The theme for Sexual Assault Awareness Month is Engaging New Voices. According to the NSVRC (National Sexual Violence Resource Center), the targets for involvement are: Greek life members, Coaches, Fathers and Faith Leaders. It’s one of those occasions where I get to don my faith leader hat and use it to further an important cause.
I’m Pagan. Those words are already a turn off to a lot of people, and I know that. All it means is that I find the divine in nature. I think that’s pretty amicable grounds-Chrsitians often cite nature as a way to prove their beliefs. Islam’s holy book is filled with depictions of nature. It’s universal because it surrounds us. But I’m bringing this up for a different reason.
A LOT of mythologies contain depictions of assault. Native stories about Coyote have them, Celtic stories, Norse stories, Greek and Roman traditions, even Slavic ones. And there are mentions of it in Judeo-Christian texts as well. It would seem, from the beginning of the written word (at least), sexual assault has occured. I think though, the most well-known story about it is Medusa. This story is one that I hold dear-but for a little different reasons. I’ve told other people, but I think it’s a really good lesson for others as well, plus it fits with the current climate.
The version that is spread around in academic settings, and even in pop culture is the following.
Enter Medusa, an incredibly beautiful woman who devoted herself to her beliefs. She worshipped the goddess Athena, who was a virginal goddess-meaning her followers would also be virgins. Poseidon, god of the sea, seeing that Medusa was beautiful, came to visit her and try to woo her. Medusa was devout and refused his advances, returning inside the temple to pray. Poseidon followed after her and raped her. Athena, then angry, cursed Medusa to live as a Gorgon-a winged snake woman with snakes for hair and eyes that turned men to stone. Medusa is then killed by Perseus and her head was removed and used later. Perseus is hailed a hero, having vanquished a foe, with the help of other gods.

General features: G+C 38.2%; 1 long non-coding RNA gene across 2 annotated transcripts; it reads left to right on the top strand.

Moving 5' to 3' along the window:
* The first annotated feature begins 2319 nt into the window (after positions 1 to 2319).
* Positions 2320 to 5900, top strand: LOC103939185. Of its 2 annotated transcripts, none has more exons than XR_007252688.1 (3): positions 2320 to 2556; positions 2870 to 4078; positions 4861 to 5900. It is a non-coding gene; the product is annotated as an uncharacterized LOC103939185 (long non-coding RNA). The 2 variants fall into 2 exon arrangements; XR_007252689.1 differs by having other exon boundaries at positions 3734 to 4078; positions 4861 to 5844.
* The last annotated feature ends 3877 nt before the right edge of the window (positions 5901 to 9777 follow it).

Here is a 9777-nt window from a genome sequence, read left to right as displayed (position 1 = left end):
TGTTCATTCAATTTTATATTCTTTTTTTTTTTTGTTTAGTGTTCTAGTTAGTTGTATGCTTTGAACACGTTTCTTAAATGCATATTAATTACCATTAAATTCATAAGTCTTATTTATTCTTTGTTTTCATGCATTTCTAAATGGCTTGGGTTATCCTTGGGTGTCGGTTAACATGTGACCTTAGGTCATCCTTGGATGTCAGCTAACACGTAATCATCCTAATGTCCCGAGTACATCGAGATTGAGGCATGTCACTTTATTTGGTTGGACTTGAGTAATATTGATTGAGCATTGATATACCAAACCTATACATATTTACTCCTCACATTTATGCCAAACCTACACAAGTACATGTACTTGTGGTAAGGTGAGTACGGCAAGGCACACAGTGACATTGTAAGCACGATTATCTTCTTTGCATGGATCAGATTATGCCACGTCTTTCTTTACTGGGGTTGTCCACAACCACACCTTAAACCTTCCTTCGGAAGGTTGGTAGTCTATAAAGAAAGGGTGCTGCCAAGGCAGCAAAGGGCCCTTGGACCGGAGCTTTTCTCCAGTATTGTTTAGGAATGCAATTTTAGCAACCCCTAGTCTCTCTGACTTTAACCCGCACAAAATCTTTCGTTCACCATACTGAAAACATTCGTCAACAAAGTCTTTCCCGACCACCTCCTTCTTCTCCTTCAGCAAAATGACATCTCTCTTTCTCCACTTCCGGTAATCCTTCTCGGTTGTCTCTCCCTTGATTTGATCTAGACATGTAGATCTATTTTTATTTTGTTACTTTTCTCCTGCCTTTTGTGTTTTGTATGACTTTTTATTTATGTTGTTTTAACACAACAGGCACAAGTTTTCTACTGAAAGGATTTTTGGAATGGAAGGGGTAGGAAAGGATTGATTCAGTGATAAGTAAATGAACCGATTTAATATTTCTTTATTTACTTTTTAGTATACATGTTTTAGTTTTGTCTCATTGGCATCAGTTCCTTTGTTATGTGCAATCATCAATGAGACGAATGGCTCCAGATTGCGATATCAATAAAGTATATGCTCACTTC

But that’s not the version I know. Here’s the version I learned.
Medusa, an incredibly beautiful and intelligent woman, lived her life devoted to her faith. She worshipped the goddess Athena, known for her wisdom and strategy, as well as being a virginal goddess. Her followers, then, chose to remain chaste as well. Poseidon, god of the sea and enemy of Athena, saw that Medusa was beautiful and came to visit her, to try to woo her and make her one of his followers instead. Medusa refused his advances, returning to the temple to pray in safety. Poseidon, angry at her rejection, followed her and raped her, then left. Athena returned to her temple to find Medusa, no longer a virgin, crying. Athena told Medusa that she could no longer be a servant in the temple, but that Athena would like to help her. When asked what she needed, Medusa told Athena that she needed a way to protect herself from all who would harm her. Athena then turned Medusa into a Gorgon, giving her the power to stop anyone who came to harm her in her tracks.
The first version is told from a male perspective. Perseus conquers the monster and sets everything back in balance. The thing I couldn’t ever get past was Athena punishing Medusa for being raped. That wasn’t her fault. Rape is NEVER the victim’s fault. And for the longest time, I felt like mythology had made a giant mistake. Until I came across the version I know. Instead of punishing someone who was already punished, the victim became a survivor. And that’s why I share that story.
Sexual Assault and Rape and Domestic Violence is not the victim’s fault. It doesn’t matter the circumstances, the clothing, the drinks, the location. That’s why SAAM is important.
Rape culture isn’t a new concept. It’s not a myth.